If you’re old-school, though, or looking for a low-cost option, it may be time to get clever. One of my most indelible memories of all things edible is a loyalty program I encountered at a self-proclaimed “Greasy Burger Bar” in the middle-of-nowhere, Arizona.

When I ordered, the cashier handed me a paper that looked like a fingerprint identification card. I took a bite and I was about to wipe my hands when the cashier shouted, “Stamp your thumb!” So I did, and then I laughed. The paper was now stained with a thumbprint — my unique mark of loyalty. Unforgettable (and delicious!).

You could offer access to a secret menu, invites to special events. Or get imaginative with your restaurant event ideas. Consider building a “Wheel of Rewards” where your patrons could win anything from a branded sticker to a dinner for six. Small prizes, big prizes, sensory input, personalization. This variety not only can incentivize repeat visits, but also may help create a sense of community, belonging, and fun among your regulars.

Interactivity can oftentimes create a more unique experience. Unique experiences create memories. Memories might create regulars.

Consider promoting your loyalty program on your website, social media, and in-house signage. Make it easy for customers to sign up and keep them informed about their progress and rewards.

Remember: A creative and rewarding loyalty program can keep customers engaged and build lasting relationships.

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How to Insure Your Growing Restaurant Business

Protect your growing business with the right insurance.

As you implement these restaurant marketing ideas, don’t forget to consider how you can protect your growth with the right insurance coverage. At Simply Business, we’re here to make insurance clear, simple, and affordable, so you can focus on doing what you do best: growing your business.

With growth can come an increased need for insurance coverage. Consider whether workers’ compensation, business personal property insurance, and/or general liability insurance is right for your business.

You also might consider a Business Owners Policy (BOP), which can be a great solution for growing restaurants. A BOP typically combines multiple insurance coverages, like business personal property and general liability, into one convenient policy. This can make managing your insurance needs simpler and more cost-effective.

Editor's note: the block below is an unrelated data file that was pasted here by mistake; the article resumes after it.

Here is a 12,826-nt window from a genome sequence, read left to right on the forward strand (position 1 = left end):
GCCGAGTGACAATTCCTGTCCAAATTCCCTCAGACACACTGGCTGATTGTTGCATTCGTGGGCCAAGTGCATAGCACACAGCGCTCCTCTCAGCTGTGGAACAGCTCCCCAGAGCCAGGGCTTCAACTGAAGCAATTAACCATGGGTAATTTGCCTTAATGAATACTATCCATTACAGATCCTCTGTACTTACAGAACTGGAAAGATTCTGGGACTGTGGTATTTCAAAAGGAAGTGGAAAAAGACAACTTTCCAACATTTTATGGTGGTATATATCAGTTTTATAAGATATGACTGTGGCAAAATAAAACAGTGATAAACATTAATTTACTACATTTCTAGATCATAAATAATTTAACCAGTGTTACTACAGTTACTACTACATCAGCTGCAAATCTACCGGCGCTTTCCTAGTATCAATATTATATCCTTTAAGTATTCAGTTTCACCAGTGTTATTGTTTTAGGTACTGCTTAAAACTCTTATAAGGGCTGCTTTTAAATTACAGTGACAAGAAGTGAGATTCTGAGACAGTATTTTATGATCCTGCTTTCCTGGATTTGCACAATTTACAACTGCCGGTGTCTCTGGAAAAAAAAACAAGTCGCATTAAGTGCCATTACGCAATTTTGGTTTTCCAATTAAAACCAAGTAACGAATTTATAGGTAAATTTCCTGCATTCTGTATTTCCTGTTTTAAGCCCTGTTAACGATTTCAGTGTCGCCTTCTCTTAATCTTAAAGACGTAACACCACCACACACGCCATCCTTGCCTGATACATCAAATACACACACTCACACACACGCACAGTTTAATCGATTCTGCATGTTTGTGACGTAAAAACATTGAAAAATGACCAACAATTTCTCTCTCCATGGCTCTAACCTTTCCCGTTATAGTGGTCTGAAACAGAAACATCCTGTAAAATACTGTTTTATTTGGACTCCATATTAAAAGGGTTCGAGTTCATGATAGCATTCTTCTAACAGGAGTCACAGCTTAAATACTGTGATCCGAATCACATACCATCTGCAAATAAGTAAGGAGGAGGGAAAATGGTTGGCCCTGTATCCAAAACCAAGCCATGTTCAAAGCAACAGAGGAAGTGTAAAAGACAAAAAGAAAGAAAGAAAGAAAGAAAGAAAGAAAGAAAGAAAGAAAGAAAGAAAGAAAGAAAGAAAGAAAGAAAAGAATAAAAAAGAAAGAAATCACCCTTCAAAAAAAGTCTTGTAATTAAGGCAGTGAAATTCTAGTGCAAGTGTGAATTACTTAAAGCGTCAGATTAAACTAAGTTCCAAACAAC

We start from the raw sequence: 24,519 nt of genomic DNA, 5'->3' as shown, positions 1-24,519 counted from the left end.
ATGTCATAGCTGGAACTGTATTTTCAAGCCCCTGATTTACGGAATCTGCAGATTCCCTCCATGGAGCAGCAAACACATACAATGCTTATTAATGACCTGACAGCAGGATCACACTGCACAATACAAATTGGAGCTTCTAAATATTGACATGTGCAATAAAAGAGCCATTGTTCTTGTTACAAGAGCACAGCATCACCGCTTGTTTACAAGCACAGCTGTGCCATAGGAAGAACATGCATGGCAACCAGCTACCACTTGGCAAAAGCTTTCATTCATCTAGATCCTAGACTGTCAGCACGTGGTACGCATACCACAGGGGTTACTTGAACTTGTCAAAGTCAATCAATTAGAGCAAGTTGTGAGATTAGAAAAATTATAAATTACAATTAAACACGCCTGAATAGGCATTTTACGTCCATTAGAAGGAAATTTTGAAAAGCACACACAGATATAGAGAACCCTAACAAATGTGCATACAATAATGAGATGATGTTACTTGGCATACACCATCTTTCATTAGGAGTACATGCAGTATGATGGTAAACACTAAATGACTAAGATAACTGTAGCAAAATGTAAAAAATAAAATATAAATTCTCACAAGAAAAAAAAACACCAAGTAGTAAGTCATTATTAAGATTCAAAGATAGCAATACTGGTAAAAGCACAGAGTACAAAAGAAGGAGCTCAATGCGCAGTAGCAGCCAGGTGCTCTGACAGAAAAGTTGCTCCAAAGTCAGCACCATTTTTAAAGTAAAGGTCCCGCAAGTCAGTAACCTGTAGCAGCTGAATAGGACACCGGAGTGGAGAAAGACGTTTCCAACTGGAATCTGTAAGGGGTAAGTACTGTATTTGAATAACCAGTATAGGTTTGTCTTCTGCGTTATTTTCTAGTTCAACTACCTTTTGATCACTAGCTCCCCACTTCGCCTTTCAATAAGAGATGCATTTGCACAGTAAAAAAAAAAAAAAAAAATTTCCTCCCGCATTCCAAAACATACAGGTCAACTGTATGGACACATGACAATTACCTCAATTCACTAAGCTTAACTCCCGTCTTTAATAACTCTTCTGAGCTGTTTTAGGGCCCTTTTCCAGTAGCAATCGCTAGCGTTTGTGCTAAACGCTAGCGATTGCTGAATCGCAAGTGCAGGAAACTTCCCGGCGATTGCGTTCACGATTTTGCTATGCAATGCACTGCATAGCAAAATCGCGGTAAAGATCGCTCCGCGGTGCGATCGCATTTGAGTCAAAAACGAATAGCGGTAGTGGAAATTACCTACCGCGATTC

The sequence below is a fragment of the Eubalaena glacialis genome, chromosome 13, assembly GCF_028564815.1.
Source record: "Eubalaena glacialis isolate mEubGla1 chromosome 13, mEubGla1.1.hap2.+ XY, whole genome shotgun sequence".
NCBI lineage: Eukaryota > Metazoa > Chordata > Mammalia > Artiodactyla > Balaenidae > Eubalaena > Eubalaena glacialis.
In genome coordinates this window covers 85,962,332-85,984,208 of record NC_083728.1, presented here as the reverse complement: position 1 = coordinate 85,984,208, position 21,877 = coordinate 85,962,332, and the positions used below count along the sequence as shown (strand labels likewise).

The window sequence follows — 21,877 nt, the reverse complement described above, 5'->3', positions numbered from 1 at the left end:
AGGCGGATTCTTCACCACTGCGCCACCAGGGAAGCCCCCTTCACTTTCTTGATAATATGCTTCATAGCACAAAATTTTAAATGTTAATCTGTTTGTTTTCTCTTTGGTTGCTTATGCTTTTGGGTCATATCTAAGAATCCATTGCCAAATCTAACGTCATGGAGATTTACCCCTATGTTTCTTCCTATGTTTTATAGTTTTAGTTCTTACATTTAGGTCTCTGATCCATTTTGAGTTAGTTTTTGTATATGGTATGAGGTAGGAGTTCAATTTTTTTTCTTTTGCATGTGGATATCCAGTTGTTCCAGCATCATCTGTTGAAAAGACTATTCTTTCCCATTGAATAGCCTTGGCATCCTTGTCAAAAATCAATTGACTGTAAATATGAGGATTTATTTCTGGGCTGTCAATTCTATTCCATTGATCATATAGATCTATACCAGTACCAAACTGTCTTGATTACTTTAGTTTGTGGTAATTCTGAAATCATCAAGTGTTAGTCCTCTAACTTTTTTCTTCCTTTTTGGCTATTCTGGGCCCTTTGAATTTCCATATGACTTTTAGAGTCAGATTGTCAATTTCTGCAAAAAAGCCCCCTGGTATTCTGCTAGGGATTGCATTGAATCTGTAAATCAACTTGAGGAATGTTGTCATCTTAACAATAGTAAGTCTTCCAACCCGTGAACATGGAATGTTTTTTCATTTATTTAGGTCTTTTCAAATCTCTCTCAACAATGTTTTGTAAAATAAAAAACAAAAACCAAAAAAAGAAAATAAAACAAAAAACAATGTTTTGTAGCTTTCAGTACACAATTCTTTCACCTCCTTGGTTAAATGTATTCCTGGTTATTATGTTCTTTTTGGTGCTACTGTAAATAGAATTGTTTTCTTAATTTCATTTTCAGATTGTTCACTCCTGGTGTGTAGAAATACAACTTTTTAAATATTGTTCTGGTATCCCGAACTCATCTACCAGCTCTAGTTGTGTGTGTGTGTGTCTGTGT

At Simply Business, small business insurance is our specialty. We understand the unique challenges that small businesses face. You can get started on a quote anytime with our handy online quote tool. You tell us a little about your business. We do the legwork.

If you need help or have questions, our licensed agents are ready to help. You can talk with one of them at 844-654-7272, Monday – Friday, 8 am to 8 pm ET.

Remember: A growing restaurant can have growing insurance needs.

Profit from Your Passion

Using marketing to build your restaurant brand awareness is all about embracing your passions.

Maybe you opened a restaurant because you love the food you serve. Perhaps it means something to you and your family. Maybe you grew up in a black padded restaurant booth. Have you always loved to cook? Are your earliest memories of food? It can be anything, but regardless of your answer, try to think of your restaurant as an act of giving. You’re passing along your passions, memories, whatever it may be, to your community.

Start by crafting a restaurant marketing plan that focuses on what you love about your restaurant. Next, dive into the digital world with online marketing for restaurants. Flesh out your website with site-builder tools. Show love to other local businesses through collaborations. Build out a unique loyalty program to entice your customers to come back for more.

Get your creative juices flowing when executing these ideas. That creativity got you here in the first place!

Remember it can be essential to have the right insurance coverage in place for your business. Growing businesses can have growing insurance needs. Consider a BOP that combines multiple coverages in one package. That way, you can focus on serving up amazing food and experiences while your insurance has your back if a covered risk event occurs.

Robbie Boccelli

Call me Robbie. I’m here to do things I enjoy, do them well, and do them often. I’ve started a few small businesses, and I do my best to live by a couple of axioms: “The worst they can say is no,” and “Stay ready to keep from getting ready.” I apply them to being a father, painter, marketer, and writer for small business owners.